Challenges: The main challenges here weren’t that unusual for us: we used employee models, so no professional modeling talent was used. This requires making them appear professional and comfortable even though none of the models had any prior photo shoot experience. Over a two day period, we were to shoot over 40 people at 6 different locations around RJ’s expansive campus, and in addition to the imagery for the website, we also produced environmental portraits of all employee models who participated in the shoot, so the number of images to produce meant we had to move fairly quickly, something else that isn’t very unusual!
Client: “Bob did a fantastic job handling six separate photo shoots over a period of two days. Working with people who are not professional models, he was great at making them feel comfortable and getting them to come to life – so much so that most of them looked like professional models by the end of it! We started this project with the intention of using the photos on one website, but because the quality and diversity of the photos were so great, we’ve used them on a number of other projects throughout the company.”
Grace Powers, Senior Account Executive
For this Marketing Photography Case Study, my assistant Stephen Zane, doubled as videographer, putting on display his array of serious talents while assisting in all aspects of the multi-location shoot. Here is the product of his creative efforts, and for the record, he shot, edited, put the music in – the whole enchilada.
Every once in awhile a project comes along with way more facets than ordinary photo projects. This is one such project!
Client: Air Animal Pet Movers is a company that specializes in the arrangement of domestic and international travel for pets, to include at least dogs and cats. Their family-owned business was founded by Dr. Walter Woolf, a licensed veterinarian in 1977. I was brought in to this project by friend and client Karen Frashier of AdvocateMarketingPR, who had been hard at work helping Air Animal with their brand presence and marketing message. After several conversations it was determined (and driven by magazine articles Karen had pre-arranged in both Lufthansa Cargo and British Travel Magazine) that we needed to shoot 3 key images to get the magazine articles to snap: one at Tampa International Airport that showing an Air Animal Van entering the Airport, a pet examination shot for a dog that was actually traveling to Brussells in real life, and a shot of a ‘stand-in’ dog (looked the same!) being checked in at an counter inside the airport. We also produced studio portraits of all staff posing with their personal pets – a clever way of playfully shooting what would typically be head shots to give their website more personality.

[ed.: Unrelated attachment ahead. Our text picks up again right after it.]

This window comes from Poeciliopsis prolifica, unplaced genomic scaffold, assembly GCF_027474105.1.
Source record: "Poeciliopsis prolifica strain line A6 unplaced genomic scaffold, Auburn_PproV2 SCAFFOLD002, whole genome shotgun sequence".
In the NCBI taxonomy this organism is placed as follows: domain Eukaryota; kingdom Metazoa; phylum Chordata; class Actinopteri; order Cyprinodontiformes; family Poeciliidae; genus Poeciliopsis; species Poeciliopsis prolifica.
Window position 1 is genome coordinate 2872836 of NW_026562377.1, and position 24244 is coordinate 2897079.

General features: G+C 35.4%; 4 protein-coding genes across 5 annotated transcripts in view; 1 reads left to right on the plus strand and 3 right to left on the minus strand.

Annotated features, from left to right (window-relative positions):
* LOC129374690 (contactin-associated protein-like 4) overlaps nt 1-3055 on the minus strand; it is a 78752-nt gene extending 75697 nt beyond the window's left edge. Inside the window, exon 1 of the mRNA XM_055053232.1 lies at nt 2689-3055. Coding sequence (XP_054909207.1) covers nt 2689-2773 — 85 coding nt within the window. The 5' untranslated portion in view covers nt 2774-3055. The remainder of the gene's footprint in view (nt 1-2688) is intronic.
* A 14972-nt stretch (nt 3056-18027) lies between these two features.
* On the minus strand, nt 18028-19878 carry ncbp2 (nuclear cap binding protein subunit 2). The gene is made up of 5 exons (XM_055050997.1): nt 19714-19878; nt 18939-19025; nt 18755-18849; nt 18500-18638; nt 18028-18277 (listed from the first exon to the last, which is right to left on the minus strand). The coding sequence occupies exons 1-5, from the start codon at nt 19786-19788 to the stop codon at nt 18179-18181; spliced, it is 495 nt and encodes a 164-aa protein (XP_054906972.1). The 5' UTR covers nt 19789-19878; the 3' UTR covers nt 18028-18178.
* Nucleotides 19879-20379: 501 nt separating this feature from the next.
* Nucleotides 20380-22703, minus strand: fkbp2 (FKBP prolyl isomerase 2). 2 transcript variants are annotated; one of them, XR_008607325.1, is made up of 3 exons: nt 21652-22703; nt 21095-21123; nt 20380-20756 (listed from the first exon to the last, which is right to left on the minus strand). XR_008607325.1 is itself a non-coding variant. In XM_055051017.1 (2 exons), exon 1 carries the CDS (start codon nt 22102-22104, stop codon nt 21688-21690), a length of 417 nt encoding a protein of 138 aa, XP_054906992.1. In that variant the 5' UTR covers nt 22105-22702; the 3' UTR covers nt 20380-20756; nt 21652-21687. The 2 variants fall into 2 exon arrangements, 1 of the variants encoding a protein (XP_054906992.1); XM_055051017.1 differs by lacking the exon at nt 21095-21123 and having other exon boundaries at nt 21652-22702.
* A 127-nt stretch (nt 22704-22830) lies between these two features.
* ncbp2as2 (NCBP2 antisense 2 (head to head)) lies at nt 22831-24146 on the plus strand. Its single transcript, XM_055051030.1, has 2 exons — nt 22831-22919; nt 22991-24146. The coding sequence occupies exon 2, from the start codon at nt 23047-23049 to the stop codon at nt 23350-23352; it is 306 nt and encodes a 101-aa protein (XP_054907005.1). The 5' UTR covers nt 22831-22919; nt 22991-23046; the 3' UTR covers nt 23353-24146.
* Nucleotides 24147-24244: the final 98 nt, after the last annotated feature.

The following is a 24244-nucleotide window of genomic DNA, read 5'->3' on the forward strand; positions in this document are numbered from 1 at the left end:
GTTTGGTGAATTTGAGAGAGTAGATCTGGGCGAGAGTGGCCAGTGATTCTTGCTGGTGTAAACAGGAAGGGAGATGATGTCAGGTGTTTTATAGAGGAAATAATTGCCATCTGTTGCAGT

Challenges: At the top of this list was the fact that all shots but one featured live animals, which automatically increased the ‘trickiness’ factor exponentially! We needed the assistance of the TIA marketing and security departments to help manage incoming airport traffic as we shot our images at sunrise at the main junction entrance of the airport, one of the busiest times for the airport. We had our newly wrapped Air Animal van drive very slowly in a pre-scouted lane during morning rush hour at the entrance to the airport for four or five laps.
Client Comments: “The planets aligned and offered Air Animal not one, but two international magazine features. Thompson Brand Images got the shots we needed in two very focused shoots inside and outside one of the world’s busiest airports. Bob talked with me about the brand and the article, and we built the shoot around Lufthansa’s story.
We ignored the old showbiz warnings and worked with two weimaraners, three people, a van, an airplane, airport traffic and airport police during Florida’s unpredictable rainy season. Then, we did it again two weeks later with studio shots of Air Animal staff with their pets. The pets and the people look great in every shot and mesh with the brand—not an easy task. But that’s what Bob does! Another successful project by Thompson Brand Images…”
Davina Gould, Marketing Director for Stetson University College of Law, reached out to Thompson Brand Images recently in need of a new library of marketing images to use for websites, brochures and advertisements. Stetson University College of Law in Gulfport is Florida’s oldest law school, founded in 1900, and the campus occupies an historic hotel from the 1920’s. Because it had been some time since they’d done any photography, a 3-day shoot was scheduled, but this one had a bit of a different flavor to it.
Challenges: Almost all photography was accomplished during live classes, with the exception of a few sessions where we were able to place student models for set shots. This meant that we could use very little or no lighting at all in some cases. Given the live classroom environments, I had to blend in and be as unobtrusive as possible, and do what I could do not distract the students, and more importantly, disrupt the professors.
Solution: We went with extremely simple and battery operated lighting, often using a single light source bounced off of walls/ceilings to provide some pop and contrast, but which didn’t require any setup or leave cables on floors. Emphasis was also placed on getting in and out of the classrooms as quickly and quietly as possible.
Bob’s Comments: This was a fun shoot – Davina gave me a schedule of where to be and when, which accounted for about two thirds of the images – the rest were shot organically while roaming the campus between assignments. Free flowing, but with a gameplan – my favorite kind of shooting day! Some of my favorite images were the live classroom shots which captured the personality and delivery style of the professors in action, as well as the scenics of the campus with students sprinkled throughout to give those potentially static shots some life.